]. Another option, not mentioned in our focus group session, is to hand dipslides over to the patients and ask them to show it the next day in out of hours services (Saturday; Sunday) or to the own GP (Monday). Although the dipslide has high diagnostic accuracy, the guideline could also offer alternative options for diagnosis in specific circumstances. Improving the organisation and coordination in out of hours services by developing local protocols and agreements with hospitals was also suggested by the GPs.
One of the barriers to implementing the treatment recommendation on uncomplicated UTI in practice was a perceived lack of applicability due to local patterns of bacterial resistance. Bacterial resistance to commonly prescribed antibiotics in uncomplicated UTIs has been increasing in recent years [38
] and resistance patterns have been found to differ significantly between regions [41
]. As a result, national guidelines may not always be regionally applicable. Although some regional variation in bacterial resistance in general practices in the Netherlands was reported in 2004 [42
], up to date and conclusive evidence for the existence of such variation is not available. However, it seems useful to pilot test guidelines by systematically monitoring the regional resistance patterns. If there is strong variation, the recommendations in the guideline could be regionally adapted to specific patterns of resistance.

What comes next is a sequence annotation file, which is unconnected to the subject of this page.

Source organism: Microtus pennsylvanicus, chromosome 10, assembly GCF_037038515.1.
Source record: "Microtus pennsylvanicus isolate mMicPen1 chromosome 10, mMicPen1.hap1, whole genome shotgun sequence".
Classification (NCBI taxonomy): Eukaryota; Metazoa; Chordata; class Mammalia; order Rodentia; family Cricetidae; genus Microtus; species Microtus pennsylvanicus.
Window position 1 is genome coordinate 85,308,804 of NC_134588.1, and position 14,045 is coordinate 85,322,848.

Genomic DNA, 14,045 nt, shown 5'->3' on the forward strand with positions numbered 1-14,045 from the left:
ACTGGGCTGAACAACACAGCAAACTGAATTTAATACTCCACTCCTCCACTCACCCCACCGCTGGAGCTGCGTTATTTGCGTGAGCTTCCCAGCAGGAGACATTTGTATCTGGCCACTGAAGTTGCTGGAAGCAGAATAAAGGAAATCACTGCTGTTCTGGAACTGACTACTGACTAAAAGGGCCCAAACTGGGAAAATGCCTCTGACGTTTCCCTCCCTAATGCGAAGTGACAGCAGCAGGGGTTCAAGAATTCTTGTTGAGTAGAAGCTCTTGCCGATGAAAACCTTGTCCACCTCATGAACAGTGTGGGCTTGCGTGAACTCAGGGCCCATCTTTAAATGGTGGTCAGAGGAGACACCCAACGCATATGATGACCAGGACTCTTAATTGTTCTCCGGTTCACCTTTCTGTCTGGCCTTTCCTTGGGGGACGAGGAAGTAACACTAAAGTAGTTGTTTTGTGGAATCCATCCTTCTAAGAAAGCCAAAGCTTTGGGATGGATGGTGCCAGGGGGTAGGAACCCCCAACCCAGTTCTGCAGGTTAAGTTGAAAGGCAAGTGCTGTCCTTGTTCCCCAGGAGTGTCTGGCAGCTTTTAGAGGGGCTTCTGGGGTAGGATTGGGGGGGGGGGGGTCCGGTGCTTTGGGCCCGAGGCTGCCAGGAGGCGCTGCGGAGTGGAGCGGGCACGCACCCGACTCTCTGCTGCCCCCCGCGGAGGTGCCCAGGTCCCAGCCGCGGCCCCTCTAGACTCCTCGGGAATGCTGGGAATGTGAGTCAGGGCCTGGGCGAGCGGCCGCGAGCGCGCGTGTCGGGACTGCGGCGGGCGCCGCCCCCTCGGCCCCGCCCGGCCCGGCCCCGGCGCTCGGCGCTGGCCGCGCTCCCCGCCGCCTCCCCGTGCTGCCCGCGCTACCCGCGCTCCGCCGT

Another barrier perceived by GPs is that drug dosages recommended in the guideline are not always available at pharmacies. Some GPs did not want to prescribe drugs that need to be taken four times a day because of user inconvenience, and therefore do not prescribe the drug of first choice. It would be helpful if guideline developers consider the availability of drug dosages to optimize the implementability of recommendations. Negotiation with national pharmacy organisations may be helpful to reach these goals.
By focusing on the individual recommendations within the guideline, we were able to gain an in-depth understanding of the barriers and the interventions needed to address them. The use of a predefined framework of barriers to implementation triggered physicians to think about a broad range of barriers and potential interventions to improve guideline acceptance and guideline adherence [28
]. Our approach appeared to be useful in exploring a wide range of barriers and potential interventions and had an educational effect as well [22